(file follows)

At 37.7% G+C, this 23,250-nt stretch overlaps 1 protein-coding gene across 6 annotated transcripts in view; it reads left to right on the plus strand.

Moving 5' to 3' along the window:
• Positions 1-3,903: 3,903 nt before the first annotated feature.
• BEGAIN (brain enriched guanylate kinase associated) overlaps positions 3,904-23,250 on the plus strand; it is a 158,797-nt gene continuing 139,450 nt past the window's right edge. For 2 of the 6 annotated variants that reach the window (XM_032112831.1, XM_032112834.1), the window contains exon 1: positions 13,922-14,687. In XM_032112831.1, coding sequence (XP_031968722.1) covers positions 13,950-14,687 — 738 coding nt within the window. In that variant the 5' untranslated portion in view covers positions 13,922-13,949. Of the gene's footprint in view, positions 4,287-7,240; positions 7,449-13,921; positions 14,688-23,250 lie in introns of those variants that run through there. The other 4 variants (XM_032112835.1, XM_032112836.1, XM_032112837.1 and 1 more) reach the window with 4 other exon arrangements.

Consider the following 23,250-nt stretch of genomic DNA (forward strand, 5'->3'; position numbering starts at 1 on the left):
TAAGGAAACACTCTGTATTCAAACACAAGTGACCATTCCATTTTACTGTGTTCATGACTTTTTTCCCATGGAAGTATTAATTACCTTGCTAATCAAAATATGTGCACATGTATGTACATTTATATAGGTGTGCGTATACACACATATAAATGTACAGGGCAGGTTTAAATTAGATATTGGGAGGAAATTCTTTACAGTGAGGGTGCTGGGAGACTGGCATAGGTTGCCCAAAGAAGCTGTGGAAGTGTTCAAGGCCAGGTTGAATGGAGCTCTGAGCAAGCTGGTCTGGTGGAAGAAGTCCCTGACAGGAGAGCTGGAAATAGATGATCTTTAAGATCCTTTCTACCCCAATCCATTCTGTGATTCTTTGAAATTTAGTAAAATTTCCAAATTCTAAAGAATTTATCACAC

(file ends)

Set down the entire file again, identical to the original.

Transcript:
At 37.7% G+C, this 23,250-nt stretch overlaps 1 protein-coding gene across 6 annotated transcripts in view; it reads left to right on the plus strand.

Moving 5' to 3' along the window:
• Positions 1-3,903: 3,903 nt before the first annotated feature.
• BEGAIN (brain enriched guanylate kinase associated) overlaps positions 3,904-23,250 on the plus strand; it is a 158,797-nt gene continuing 139,450 nt past the window's right edge. For 2 of the 6 annotated variants that reach the window (XM_032112831.1, XM_032112834.1), the window contains exon 1: positions 13,922-14,687. In XM_032112831.1, coding sequence (XP_031968722.1) covers positions 13,950-14,687 — 738 coding nt within the window. In that variant the 5' untranslated portion in view covers positions 13,922-13,949. Of the gene's footprint in view, positions 4,287-7,240; positions 7,449-13,921; positions 14,688-23,250 lie in introns of those variants that run through there. The other 4 variants (XM_032112835.1, XM_032112836.1, XM_032112837.1 and 1 more) reach the window with 4 other exon arrangements.

Consider the following 23,250-nt stretch of genomic DNA (forward strand, 5'->3'; position numbering starts at 1 on the left):
TAAGGAAACACTCTGTATTCAAACACAAGTGACCATTCCATTTTACTGTGTTCATGACTTTTTTCCCATGGAAGTATTAATTACCTTGCTAATCAAAATATGTGCACATGTATGTACATTTATATAGGTGTGCGTATACACACATATAAATGTACAGGGCAGGTTTAAATTAGATATTGGGAGGAAATTCTTTACAGTGAGGGTGCTGGGAGACTGGCATAGGTTGCCCAAAGAAGCTGTGGAAGTGTTCAAGGCCAGGTTGAATGGAGCTCTGAGCAAGCTGGTCTGGTGGAAGAAGTCCCTGACAGGAGAGCTGGAAATAGATGATCTTTAAGATCCTTTCTACCCCAATCCATTCTGTGATTCTTTGAAATTTAGTAAAATTTCCAAATTCTAAAGAATTTATCACAC